In Endrew F. v. Douglas County School District RE-1, 580 U.S. ______ (2017), one of the most important special education cases in decades, the United States Supreme Court established the standard for determining “when handicapped children are receiving sufficient educational benefits” to satisfy the requirements of the Individuals with Disabilities Education Act (IDEA).

The lower courts were previously divided on the extent of educational benefits public schools were required to provide to their students with disabilities under the IDEA. While some lower courts had required that schools must provide “meaningful” educational benefits to disabled students, others required “merely more than de minimis” benefits – or, educational benefit that exceeds the bare minimum to any extent.

The Supreme Court in the Endrew F. case held that, in order to meet its obligations under the IDEA, public schools must provide an education reasonably calculated to enable a child to make progress in light of the child’s circumstances. The Court described this standard as involving a fact-intensive exercise.

The case pitted the parents of a Colorado boy with autism against their school district. Endrew attended public school in the Douglas County School District from preschool through 4th grade. Each year, the school crafted an Individualized Education Program, or IEP, for Endrew. An IEP is the means by which special education and related services are “tailored to the unique needs” of a particular child with disabilities. It is through an IEP that a public school meets the legal requirement to provide a “free appropriate public education”—a FAPE, for short—to all eligible children.

The IEPs prepared for Endrew each year through 4th grade largely carried over the same basic goals and objectives from one year to the next. Endrew’s parents believed that he was failing to make meaningful progress, and they wanted the school district to overhaul its approach to Endrew’s problems to reverse the trend. However, the 5th grade IEP presented by school district was pretty much the same as his past ones. So, his parents removed Endrew from public school and enrolled him at a private school that specialized in educating children with autism where Endrew did much better.

Endrew’s parents filed a complaint with the Colorado Department of Education seeking reimbursement for Endrew’s tuition at the private school. An administrative law judge denied relief. Endrew’s parents then sought review in federal district court. The court, acknowledging that Endrew’s performance under past IEPs “did not reveal immense educational growth,” concluded that annual modifications to Endrew’s IEP objectives were “sufficient to show a pattern of, at the least, minimal progress.” The court reasoned that “minimal progress” was all that was required under the IDEA. Endrew’s parents appealed.

On appeal, the 10th Circuit Court of Appeals affirmed. The Court noted that it had long interpreted the IDEA to mean that a child’s IEP is adequate as long as it confers an “educational benefit [that is] merely . . . more than de minimis.” Applying this standard, the 10th Circuit held that Endrew’s IEP had been “reasonably calculated to enable [him] to make some progress,” thus meeting the legal standard.

Endrew’s Parents again appealed, and the Supreme Court granted certiorari. In an unanimous decision, the Supreme Court developed a higher standard which public schools must meet in crafting an IEP for students with disabilities under the IDEA.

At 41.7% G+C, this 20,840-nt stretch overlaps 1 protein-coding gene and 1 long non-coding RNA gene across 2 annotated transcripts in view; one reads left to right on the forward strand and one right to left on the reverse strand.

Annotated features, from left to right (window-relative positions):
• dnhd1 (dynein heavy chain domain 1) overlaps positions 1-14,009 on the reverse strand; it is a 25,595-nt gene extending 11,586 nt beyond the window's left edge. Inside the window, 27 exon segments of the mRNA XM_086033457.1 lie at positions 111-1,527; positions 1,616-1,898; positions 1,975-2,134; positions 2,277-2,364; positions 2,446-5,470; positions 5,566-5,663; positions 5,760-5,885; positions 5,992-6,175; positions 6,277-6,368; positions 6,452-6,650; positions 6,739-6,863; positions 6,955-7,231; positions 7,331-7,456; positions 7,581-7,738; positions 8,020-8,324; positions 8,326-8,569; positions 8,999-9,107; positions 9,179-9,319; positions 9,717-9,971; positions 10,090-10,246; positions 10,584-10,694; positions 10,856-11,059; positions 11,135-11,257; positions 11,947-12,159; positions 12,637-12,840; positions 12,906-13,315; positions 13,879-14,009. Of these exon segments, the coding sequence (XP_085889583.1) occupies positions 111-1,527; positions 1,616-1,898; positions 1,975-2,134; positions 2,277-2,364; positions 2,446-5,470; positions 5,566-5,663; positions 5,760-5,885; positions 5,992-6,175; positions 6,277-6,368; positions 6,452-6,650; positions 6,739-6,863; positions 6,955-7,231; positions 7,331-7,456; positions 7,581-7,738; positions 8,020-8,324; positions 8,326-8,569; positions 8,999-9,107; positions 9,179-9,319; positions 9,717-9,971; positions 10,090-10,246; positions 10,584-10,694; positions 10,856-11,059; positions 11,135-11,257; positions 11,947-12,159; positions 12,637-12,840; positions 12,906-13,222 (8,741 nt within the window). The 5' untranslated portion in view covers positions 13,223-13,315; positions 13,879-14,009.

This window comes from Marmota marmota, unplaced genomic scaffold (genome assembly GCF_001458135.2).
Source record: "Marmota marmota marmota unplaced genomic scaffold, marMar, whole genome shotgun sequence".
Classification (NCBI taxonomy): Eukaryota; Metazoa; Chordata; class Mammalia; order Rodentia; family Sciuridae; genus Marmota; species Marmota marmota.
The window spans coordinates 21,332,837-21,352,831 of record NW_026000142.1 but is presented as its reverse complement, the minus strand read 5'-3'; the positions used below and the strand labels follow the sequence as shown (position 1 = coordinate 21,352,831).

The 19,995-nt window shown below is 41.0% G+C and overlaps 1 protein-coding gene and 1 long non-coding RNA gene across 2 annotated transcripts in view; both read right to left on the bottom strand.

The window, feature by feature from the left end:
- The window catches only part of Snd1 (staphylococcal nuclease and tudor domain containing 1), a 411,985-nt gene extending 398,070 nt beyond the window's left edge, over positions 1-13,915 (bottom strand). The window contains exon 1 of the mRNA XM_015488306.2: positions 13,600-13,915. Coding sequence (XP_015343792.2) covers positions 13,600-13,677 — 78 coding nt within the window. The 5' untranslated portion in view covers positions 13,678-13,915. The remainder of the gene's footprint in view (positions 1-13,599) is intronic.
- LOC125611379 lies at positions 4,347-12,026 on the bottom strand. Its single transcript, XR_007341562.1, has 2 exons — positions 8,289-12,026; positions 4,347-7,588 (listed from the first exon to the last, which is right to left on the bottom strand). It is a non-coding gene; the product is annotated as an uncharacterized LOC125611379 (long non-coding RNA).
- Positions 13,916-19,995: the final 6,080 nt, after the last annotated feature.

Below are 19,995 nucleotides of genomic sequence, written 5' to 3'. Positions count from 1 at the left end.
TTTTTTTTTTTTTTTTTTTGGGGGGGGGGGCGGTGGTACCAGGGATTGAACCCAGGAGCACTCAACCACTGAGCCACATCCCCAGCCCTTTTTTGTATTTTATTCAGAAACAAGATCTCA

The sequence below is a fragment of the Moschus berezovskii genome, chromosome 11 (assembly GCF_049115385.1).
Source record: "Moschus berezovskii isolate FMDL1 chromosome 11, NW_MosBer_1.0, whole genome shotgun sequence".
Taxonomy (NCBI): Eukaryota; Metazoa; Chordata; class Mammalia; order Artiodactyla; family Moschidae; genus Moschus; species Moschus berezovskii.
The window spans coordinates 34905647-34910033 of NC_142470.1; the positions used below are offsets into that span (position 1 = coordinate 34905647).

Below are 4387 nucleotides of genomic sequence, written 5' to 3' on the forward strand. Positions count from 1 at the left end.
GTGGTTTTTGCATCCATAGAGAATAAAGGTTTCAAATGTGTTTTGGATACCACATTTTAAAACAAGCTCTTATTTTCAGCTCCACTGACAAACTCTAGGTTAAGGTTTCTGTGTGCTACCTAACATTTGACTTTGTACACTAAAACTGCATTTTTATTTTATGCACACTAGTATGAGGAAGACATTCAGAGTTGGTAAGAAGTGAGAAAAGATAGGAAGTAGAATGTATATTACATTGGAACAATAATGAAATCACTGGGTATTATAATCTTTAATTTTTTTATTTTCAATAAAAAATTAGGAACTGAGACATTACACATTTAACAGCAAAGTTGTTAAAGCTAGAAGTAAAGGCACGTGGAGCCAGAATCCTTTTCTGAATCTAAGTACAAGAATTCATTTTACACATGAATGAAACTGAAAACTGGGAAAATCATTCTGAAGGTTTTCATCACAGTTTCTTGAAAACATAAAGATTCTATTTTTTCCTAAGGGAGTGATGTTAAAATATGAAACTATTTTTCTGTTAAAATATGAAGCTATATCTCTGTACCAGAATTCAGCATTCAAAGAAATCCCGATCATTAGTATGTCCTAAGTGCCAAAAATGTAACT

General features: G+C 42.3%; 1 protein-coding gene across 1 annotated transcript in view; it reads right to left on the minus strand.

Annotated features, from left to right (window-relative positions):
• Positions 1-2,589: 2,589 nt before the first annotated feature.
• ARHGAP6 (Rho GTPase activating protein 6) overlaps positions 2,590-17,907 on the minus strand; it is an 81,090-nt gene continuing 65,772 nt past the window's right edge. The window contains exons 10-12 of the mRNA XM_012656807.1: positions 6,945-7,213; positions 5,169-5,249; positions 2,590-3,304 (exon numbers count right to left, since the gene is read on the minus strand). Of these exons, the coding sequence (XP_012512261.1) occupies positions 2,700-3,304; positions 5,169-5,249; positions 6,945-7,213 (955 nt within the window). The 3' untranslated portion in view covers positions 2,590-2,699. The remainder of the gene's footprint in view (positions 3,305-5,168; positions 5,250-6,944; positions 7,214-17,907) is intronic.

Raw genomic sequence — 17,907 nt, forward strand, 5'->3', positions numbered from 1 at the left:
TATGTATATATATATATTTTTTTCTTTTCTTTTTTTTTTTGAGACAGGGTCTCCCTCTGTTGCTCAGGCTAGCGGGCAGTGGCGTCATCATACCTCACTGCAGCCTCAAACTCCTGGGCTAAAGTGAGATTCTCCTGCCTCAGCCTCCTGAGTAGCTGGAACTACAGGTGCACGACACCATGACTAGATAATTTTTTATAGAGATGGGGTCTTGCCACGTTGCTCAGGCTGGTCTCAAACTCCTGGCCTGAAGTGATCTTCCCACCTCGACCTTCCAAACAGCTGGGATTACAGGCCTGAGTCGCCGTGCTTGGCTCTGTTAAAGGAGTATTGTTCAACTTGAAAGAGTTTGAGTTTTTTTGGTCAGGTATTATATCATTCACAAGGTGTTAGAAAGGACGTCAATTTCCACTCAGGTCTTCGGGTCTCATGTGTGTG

To meet its substantive obligation under the IDEA, the Supreme Court held that a school must offer an IEP reasonably calculated to enable a child to make progress appropriate in light of the child’s circumstances. The IEP must be the result of a “fact-intensive exercise,” informed by the expertise of school officials and the insights of the child’s parents or guardians.

The Supreme Court flatly rejected the “de minimis” standard adopted by the lower courts.  As Chief Justice John Roberts wrote in the opinion: “When all is said and done, a student offered an educational program providing ‘merely more than de minimis’ progress from year to year can hardly be said to have been offered an education at all. The IDEA demands more.”

The Supreme Court drew a distinction between disabled students who were fully integrated in regular education classes and those, like Endrew, who were not. The Court said that, where a child is fully integrated in regular education classes, the IEP must be reasonably calculated to make progress so that the disabled student makes passing marks and advances from grade to grade. But where a child is not fully integrated in regular education classes, the IEP need not aim for grade level advancement. Instead, the IEP must be appropriately ambitious in light of the child’s circumstances. The goals may differ, but every child should have the chance to meet challenging objectives.

The Court described the standard established in this case as “markedly more demanding than the ‘merely more than de minimis’ test applied by the Tenth Circuit.”

Roughly 13% of all American students, about 6 1/2 million people, are disabled and entitled to services under the IDEA. Each year, nearly 400,000 students with disabilities leave school without a high school degree. The failure to complete high school is a key contributor leading to just 1-in-3 disabled Americans having a job, causing many people with disabilities to live lives of poverty. For these reasons, the Supreme Court’s decision in the Endrew F. case is very important.

The Supreme Court case is annexed here – Endrew F. v. Douglas County School District RE-1

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